This is how the Braves got so good so fast

August 15th, 2018

Teams with a strong farm system often surge at the big league level sooner than expected. The most famous recent examples are the Cubs and Astros, who suddenly reversed years of losing with postseason appearances in 2015, a prelude to winning World Series in the next two seasons.

The Red Sox went from last place in the American League East in 2015 to first place in '16, and they haven't looked back since. The Twins' youngsters needed a little more time to percolate, then sparked a 36-game improvement in '17 that made Minnesota the first big league club to reach the playoffs following a 100-loss season.

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Now the Braves are making the jump, leading the National League East and challenging for the best record in the Senior Circuit after posting four straight losing seasons from 2014-17. After the first of those sub-.500 years, they fired GM Frank Wren and fully committed to rebuilding a farm system that had fallen into disrepair.

However, unlike the Braves' NL East dynasty of the 1990s and early 2000s, this team has not built through the Draft, but instead found alternative methods of bringing in talent. To illustrate this, let's take a look at their lineup in 2005 -- the last of their record 14 straight division titles -- compared to their lineup today.

2005 (How acquired)

C: Johnny Estrada (Trade)

1B: Adam LaRoche (Draft)

2B: Marcus Giles (Draft)

SS: Rafael Furcal (International free agent)

3B: Chipper Jones (Draft)

LF: Kelly Johnson (Draft)

CF: Andruw Jones (International free agent)

RF: Jeff Francoeur (Draft)

2018 (How acquired)

C: (MLB Free agent)

1B: Freddie Freeman (Draft)

2B: (International free agent)

SS: Dansby Swanson (Trade)

3B: (International free agent)

LF: (International free agent)

CF: (Trade)

RF: (MLB free agent)

That 2005 team had five draftees and two international amateur free agents among its regulars, while the current squad has only one drafted player in its everyday lineup (Freeman). So how did they do this? Let's break it down.

International focus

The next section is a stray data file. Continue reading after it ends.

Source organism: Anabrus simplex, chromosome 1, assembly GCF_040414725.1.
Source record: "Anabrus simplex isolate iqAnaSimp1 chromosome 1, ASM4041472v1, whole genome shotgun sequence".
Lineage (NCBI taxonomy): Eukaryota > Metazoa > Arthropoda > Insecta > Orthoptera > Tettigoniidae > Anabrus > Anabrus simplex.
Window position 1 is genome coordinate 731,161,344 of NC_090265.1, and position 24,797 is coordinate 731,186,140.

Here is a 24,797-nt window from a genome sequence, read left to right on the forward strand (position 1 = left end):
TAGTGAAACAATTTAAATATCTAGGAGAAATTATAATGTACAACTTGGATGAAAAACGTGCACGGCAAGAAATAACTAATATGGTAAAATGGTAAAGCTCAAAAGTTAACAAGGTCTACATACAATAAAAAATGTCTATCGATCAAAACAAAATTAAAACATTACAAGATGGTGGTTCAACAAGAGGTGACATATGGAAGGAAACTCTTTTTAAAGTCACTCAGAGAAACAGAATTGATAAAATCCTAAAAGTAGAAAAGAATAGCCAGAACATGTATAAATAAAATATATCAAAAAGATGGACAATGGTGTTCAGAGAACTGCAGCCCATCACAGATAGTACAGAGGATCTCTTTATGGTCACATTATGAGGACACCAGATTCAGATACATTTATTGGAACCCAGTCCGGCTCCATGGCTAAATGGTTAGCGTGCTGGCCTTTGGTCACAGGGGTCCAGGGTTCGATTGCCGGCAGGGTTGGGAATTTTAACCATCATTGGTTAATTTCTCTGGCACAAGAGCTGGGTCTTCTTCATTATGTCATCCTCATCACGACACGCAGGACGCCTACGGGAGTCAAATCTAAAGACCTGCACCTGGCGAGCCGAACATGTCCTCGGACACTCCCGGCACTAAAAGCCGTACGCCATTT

Under former president of baseball operations John Hart and GM John Coppolella, Atlanta engineered a slew of veterans-for-prospects trades, acquiring nine former first-rounders and four future Draft picks (more on that later). But perhaps more than anything, the biggest shift was the Braves' focus on the international amateur market, though overly so, with Hart stripped of power and later stepping down, Coppolella forced to resign and subsequently banned from MLB for life and 13 signees declared free agents after an investigation revealed the club had violated signing rules from 2015-17.

Interestingly, Atlanta's two best young players -- and two of the best in baseball -- are international signees from the Wren administration, and predate the international violations. The Braves landed Albies for $350,000 out of Curacao in July 2013, then grabbed Acuna for $100,000 out of Venezuela a year later.

Albies, now 21, already has 21 homers two-thirds of the way through his first full season as a big leaguer after never hitting more than nine in any Minor League season. Acuna, now 20, was the consensus Minor League Player of the Year in 2017 and has had no problems transitioning to the Majors. He has led off his past three games with home runs, giving him 19 in 67 games and becoming the youngest player to homer in five straight contests.

They're well-rounded players and much more than sluggers, with Albies worth 3.5 Wins Above Replacement and Acuna worth 2.8 so far this year. Only three teams in baseball history have had two players 21 or younger compile 2.5 WAR in the same season: the 1959 Giants (Orlando Cepeda, Willie McCovey), the '39 Red Sox (Bobby Doerr, Ted Williams) and the 1893 Baltimore Orioles (Joe Kelley, John McGraw). All six of those players are enshrined in the Hall of Fame, incidentally.